If ever a film title quietly foretold doom for the characters within said film, Letter Never Sent is it. However, title aside, in Mikhail Kalatozov's magnificent, devastating 1959 story of Soviet scientists and explorers dispatched to Siberia to find and map out diamond veins, thereby freeing Russia from their economic need for foreign diamonds, and set to be released by Criterion on March 20, the doom starts early, and isn't all that quiet. Even before disaster strikes our four main characters -- which include two geologists, Tanya and Andrei (Tatyana Samoilova and Vasili Livanov), who are openly in love with each other, and a third, Sergei (Yevgeny Urbansky), who less openly, but still blatantly "secretly" loves Tanya -- our protagonist, Sabinin (Innokenti Smoktunovsky), is shown simply writing an ever-expanding, and for now still optimistic, letter to his wife, and director Kalatozov has surrounded him with the shadow, or the projection, of ominous flames.
Letter Never Sent is, at its roots, a basic story of survival, though the film ultimately manages to not be basic in any way. For one thing, Kalatozov and his screenwriters occasionally make storytelling choices -- one in particular -- that would be regarded by just about any other filmmaker as dramatically perverse. But more importantly, as nature rises up against our characters and their hope crumbles, Kalatozov lets his visual sense off its tether, or at least gives it a nice amount of slack, so that over the course of the film I was reminded, variously, of Wages of Fear and/or Sorcerer, Malick's The Thin Red Line, The Seventh Seal, Sansho the Bailiff, and even the Algernon Blackwood horror story "The Willows". This last one is no doubt just me, but there's a certain otherworldliness about all this, and topographically speaking Letter Never Sent and "The Willows" have some stuff in common. More to the point, had our heroes' misfortune finally been shown to have its source in some kind of Nameless Evil, the revelation would not have felt entirely out of place.
The story told in Letter Never Sent is a stark one, but Kalatozov's style isn't stark. Or, if it is, it's a very heightened starkness. Rushing, hand-held cameras, ghostly silhouettes, fire and hell everywhere. "Stark" would maybe apply to a world after the Apocalypse, but in Letter Never Sent the Apocalypse is here, and current. Death, too, in a film of more severe and arid hopelessness, would be immediate and bloody, or the deterioration of the body would be lingered over, but here death often takes the visual form, if this isn't too oxymoronic, of disappearance, or at least a sealing off from the eyes of the living. This is the mystery of despair. And speaking of counterintuitive visuals, Kalatozov's very modern camera, whose tricks and expressionism are never anything less than justified, somehow reduces the characters, each of them steeped in their modern science, to such primitiveness that the late appearance of a helicopter is fairly jarring. This is achieved, by the way, and not to be too glib, by showing anybody drinking their own pee or contemplating cannibalism or, short of that, eating bark or insects. This is a film where almost nothing is expressed in the writing, other than emotions, but, if I may resort to a synecdoche, through smoke.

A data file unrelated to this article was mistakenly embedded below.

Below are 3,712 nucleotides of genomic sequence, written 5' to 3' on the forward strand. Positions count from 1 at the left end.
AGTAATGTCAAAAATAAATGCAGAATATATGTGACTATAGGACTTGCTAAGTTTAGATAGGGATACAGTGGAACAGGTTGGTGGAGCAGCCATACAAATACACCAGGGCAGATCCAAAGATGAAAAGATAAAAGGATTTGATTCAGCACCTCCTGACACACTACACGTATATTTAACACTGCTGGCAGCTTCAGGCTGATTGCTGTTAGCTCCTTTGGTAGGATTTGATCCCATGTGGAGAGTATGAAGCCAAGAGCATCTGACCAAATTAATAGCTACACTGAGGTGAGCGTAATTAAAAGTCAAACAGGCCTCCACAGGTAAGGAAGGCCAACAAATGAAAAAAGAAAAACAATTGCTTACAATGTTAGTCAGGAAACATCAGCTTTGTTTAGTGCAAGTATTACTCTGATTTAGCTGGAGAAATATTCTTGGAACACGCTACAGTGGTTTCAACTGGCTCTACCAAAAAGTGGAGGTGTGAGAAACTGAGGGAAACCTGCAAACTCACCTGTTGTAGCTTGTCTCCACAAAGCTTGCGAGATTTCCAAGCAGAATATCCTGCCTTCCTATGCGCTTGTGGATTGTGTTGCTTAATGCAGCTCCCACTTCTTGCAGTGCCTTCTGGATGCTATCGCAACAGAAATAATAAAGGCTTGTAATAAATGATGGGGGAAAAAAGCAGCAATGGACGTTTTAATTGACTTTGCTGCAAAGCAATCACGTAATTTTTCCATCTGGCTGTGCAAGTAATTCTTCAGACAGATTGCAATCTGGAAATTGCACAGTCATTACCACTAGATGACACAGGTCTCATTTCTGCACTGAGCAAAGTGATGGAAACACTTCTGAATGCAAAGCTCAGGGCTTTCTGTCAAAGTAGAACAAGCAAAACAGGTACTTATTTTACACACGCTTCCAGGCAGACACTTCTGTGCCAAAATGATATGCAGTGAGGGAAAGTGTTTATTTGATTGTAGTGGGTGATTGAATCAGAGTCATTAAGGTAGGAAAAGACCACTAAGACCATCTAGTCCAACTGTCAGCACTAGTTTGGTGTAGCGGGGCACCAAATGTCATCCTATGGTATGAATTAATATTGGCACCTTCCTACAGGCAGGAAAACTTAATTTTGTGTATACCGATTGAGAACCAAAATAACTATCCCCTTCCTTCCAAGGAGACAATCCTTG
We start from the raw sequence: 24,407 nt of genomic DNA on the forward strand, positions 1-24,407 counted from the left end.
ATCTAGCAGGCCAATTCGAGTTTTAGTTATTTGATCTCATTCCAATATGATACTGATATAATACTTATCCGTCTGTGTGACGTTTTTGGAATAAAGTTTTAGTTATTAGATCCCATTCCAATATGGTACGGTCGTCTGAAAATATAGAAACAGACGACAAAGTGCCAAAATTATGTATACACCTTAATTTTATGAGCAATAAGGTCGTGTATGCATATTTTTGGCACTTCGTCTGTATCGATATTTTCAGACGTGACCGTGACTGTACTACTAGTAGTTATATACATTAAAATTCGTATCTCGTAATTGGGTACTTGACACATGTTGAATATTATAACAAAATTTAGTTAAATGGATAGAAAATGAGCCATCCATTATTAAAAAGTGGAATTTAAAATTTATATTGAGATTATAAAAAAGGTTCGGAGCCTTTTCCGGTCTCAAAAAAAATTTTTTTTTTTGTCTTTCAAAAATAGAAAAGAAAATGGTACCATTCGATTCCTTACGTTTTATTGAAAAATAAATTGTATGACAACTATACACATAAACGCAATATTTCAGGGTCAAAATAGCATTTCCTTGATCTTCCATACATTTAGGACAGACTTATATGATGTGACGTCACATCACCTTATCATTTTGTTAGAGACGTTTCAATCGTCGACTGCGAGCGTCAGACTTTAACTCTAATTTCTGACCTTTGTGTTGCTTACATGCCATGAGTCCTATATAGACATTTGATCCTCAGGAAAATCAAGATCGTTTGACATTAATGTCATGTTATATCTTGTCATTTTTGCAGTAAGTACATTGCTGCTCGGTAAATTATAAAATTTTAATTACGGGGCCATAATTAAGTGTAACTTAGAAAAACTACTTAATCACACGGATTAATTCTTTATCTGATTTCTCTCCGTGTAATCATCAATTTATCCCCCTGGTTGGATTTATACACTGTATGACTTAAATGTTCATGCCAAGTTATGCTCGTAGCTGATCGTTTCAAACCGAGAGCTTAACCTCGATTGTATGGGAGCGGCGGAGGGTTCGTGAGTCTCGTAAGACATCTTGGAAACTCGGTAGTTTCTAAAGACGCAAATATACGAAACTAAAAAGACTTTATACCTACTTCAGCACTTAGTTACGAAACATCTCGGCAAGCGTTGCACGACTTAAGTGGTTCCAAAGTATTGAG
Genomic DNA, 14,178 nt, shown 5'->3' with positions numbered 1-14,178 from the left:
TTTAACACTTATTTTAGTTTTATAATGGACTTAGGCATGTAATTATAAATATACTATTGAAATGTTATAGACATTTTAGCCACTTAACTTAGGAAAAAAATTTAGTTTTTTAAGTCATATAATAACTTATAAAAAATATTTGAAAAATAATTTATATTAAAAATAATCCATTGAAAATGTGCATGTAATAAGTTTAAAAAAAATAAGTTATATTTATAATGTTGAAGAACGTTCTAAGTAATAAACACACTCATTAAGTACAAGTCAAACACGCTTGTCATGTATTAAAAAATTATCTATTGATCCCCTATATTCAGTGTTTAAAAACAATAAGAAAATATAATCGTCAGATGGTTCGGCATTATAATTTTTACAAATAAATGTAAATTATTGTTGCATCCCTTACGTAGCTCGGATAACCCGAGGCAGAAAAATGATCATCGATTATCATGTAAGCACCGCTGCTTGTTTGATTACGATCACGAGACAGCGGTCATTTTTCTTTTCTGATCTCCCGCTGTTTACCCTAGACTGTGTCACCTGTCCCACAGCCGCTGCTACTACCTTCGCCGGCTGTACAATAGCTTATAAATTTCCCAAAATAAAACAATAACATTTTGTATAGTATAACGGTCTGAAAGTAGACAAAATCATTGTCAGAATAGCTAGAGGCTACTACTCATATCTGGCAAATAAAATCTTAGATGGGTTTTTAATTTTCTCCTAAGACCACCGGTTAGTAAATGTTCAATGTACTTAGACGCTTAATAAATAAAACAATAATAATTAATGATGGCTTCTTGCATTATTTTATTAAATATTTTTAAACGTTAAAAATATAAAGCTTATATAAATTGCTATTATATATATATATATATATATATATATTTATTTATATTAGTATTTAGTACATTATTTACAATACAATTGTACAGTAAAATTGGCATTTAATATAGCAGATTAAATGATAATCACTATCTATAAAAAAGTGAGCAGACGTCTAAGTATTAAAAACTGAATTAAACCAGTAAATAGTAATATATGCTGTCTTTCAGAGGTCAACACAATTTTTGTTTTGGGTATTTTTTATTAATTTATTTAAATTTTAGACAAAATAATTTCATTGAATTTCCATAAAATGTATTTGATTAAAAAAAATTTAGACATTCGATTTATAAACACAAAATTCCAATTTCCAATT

Meanwhile, of course, Letter Never Sent is a Soviet film, and this influence is not missed, though its presence is often conflicted. On the one hand, the movie opens with a scroll of text encouraging others to explore and through exploration move their society along. The scroll ends with a dedication to the Soviet people, and presumably those are the same people being encouraged to explore. However, within the body of the film itself you have characters wondering, absurdly, about a "Diamond City", which would result from their discoveries, and Sergei is shown mourning a life spent looking for "other peoples' treasure." This line is particularly striking in its cynicism, and while it's sort of thrown away in the film, it's hard not to wonder what Khrushchev's censors were doing during that part. Perhaps they simply forgot about it once the film's ending rolled around, an ending that doesn't count as forced or phony, but which seems clearly constructed to live up, in some small way, to that opening scroll, since the audience who might have been initially inspired by those words to take up a life of science and exploration must have, over the following 90 minutes, begun to think "Fuck that noise."
Kalatozov's Letter Never Sent is hardly the first or last Soviet film to be so conflicted, and anyway this submerged struggle adds a certain philosophical vigor to the whole endeavor. But you can take that or leave it, as it isn't exactly The Show. The Show is Kalatazov's eye and restless imagination, and the poetry of survival.